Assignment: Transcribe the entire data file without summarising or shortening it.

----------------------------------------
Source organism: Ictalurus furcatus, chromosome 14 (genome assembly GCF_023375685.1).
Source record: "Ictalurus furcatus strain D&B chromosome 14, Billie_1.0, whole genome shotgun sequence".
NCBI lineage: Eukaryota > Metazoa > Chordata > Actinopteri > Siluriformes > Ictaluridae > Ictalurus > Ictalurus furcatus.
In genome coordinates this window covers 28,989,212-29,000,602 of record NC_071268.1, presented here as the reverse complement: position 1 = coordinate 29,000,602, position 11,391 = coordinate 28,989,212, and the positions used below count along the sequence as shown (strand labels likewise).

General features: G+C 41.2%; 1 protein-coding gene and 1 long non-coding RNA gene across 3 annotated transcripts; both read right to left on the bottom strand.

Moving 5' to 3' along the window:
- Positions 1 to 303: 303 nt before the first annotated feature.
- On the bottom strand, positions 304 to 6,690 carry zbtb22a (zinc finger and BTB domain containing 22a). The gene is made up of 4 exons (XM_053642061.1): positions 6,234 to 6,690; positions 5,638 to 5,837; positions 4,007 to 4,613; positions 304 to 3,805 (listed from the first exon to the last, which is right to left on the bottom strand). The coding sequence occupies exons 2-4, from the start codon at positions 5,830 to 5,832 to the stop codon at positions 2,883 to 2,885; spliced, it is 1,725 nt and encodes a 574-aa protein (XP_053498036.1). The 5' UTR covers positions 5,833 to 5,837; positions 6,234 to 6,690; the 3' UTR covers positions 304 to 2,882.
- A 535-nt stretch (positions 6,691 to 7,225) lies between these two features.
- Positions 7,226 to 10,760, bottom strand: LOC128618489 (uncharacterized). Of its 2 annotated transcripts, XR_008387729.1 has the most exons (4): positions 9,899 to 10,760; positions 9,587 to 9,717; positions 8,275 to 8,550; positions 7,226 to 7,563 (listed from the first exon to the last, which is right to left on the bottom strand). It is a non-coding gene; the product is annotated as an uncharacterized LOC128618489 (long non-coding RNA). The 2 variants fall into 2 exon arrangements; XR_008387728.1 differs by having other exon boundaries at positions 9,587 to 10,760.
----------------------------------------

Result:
Source organism: Ictalurus furcatus, chromosome 14 (genome assembly GCF_023375685.1).
Source record: "Ictalurus furcatus strain D&B chromosome 14, Billie_1.0, whole genome shotgun sequence".
NCBI lineage: Eukaryota > Metazoa > Chordata > Actinopteri > Siluriformes > Ictaluridae > Ictalurus > Ictalurus furcatus.
In genome coordinates this window covers 28,989,212-29,000,602 of record NC_071268.1, presented here as the reverse complement: position 1 = coordinate 29,000,602, position 11,391 = coordinate 28,989,212, and the positions used below count along the sequence as shown (strand labels likewise).

General features: G+C 41.2%; 1 protein-coding gene and 1 long non-coding RNA gene across 3 annotated transcripts; both read right to left on the bottom strand.

Moving 5' to 3' along the window:
- Positions 1 to 303: 303 nt before the first annotated feature.
- On the bottom strand, positions 304 to 6,690 carry zbtb22a (zinc finger and BTB domain containing 22a). The gene is made up of 4 exons (XM_053642061.1): positions 6,234 to 6,690; positions 5,638 to 5,837; positions 4,007 to 4,613; positions 304 to 3,805 (listed from the first exon to the last, which is right to left on the bottom strand). The coding sequence occupies exons 2-4, from the start codon at positions 5,830 to 5,832 to the stop codon at positions 2,883 to 2,885; spliced, it is 1,725 nt and encodes a 574-aa protein (XP_053498036.1). The 5' UTR covers positions 5,833 to 5,837; positions 6,234 to 6,690; the 3' UTR covers positions 304 to 2,882.
- A 535-nt stretch (positions 6,691 to 7,225) lies between these two features.
- Positions 7,226 to 10,760, bottom strand: LOC128618489 (uncharacterized). Of its 2 annotated transcripts, XR_008387729.1 has the most exons (4): positions 9,899 to 10,760; positions 9,587 to 9,717; positions 8,275 to 8,550; positions 7,226 to 7,563 (listed from the first exon to the last, which is right to left on the bottom strand). It is a non-coding gene; the product is annotated as an uncharacterized LOC128618489 (long non-coding RNA). The 2 variants fall into 2 exon arrangements; XR_008387728.1 differs by having other exon boundaries at positions 9,587 to 10,760.